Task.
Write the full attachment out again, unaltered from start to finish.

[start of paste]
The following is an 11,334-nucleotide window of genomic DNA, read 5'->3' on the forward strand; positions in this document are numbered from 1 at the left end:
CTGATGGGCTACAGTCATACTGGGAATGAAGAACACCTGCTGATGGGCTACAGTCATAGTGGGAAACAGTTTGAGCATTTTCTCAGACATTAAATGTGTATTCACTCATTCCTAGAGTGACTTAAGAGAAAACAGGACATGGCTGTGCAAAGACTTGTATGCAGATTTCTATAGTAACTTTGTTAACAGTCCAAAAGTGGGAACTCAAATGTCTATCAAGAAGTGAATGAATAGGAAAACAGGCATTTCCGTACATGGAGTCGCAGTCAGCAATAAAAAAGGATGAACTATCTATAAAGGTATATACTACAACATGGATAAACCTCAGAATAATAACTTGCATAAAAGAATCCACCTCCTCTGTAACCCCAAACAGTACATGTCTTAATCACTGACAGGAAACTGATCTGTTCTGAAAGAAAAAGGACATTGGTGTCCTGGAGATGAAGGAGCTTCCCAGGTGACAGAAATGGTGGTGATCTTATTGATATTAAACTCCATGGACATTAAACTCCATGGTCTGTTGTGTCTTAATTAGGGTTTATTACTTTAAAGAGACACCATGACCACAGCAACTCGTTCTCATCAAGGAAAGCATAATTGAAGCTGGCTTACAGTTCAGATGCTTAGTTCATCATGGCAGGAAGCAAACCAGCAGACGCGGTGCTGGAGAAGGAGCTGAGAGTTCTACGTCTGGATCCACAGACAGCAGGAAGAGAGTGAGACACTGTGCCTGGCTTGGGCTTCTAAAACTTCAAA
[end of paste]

The following is an 11,334-nucleotide window of genomic DNA, read 5'->3' on the forward strand; positions in this document are numbered from 1 at the left end:
CTGATGGGCTACAGTCATACTGGGAATGAAGAACACCTGCTGATGGGCTACAGTCATAGTGGGAAACAGTTTGAGCATTTTCTCAGACATTAAATGTGTATTCACTCATTCCTAGAGTGACTTAAGAGAAAACAGGACATGGCTGTGCAAAGACTTGTATGCAGATTTCTATAGTAACTTTGTTAACAGTCCAAAAGTGGGAACTCAAATGTCTATCAAGAAGTGAATGAATAGGAAAACAGGCATTTCCGTACATGGAGTCGCAGTCAGCAATAAAAAAGGATGAACTATCTATAAAGGTATATACTACAACATGGATAAACCTCAGAATAATAACTTGCATAAAAGAATCCACCTCCTCTGTAACCCCAAACAGTACATGTCTTAATCACTGACAGGAAACTGATCTGTTCTGAAAGAAAAAGGACATTGGTGTCCTGGAGATGAAGGAGCTTCCCAGGTGACAGAAATGGTGGTGATCTTATTGATATTAAACTCCATGGACATTAAACTCCATGGTCTGTTGTGTCTTAATTAGGGTTTATTACTTTAAAGAGACACCATGACCACAGCAACTCGTTCTCATCAAGGAAAGCATAATTGAAGCTGGCTTACAGTTCAGATGCTTAGTTCATCATGGCAGGAAGCAAACCAGCAGACGCGGTGCTGGAGAAGGAGCTGAGAGTTCTACGTCTGGATCCACAGACAGCAGGAAGAGAGTGAGACACTGTGCCTGGCTTGGGCTTCTAAAACTTCAAA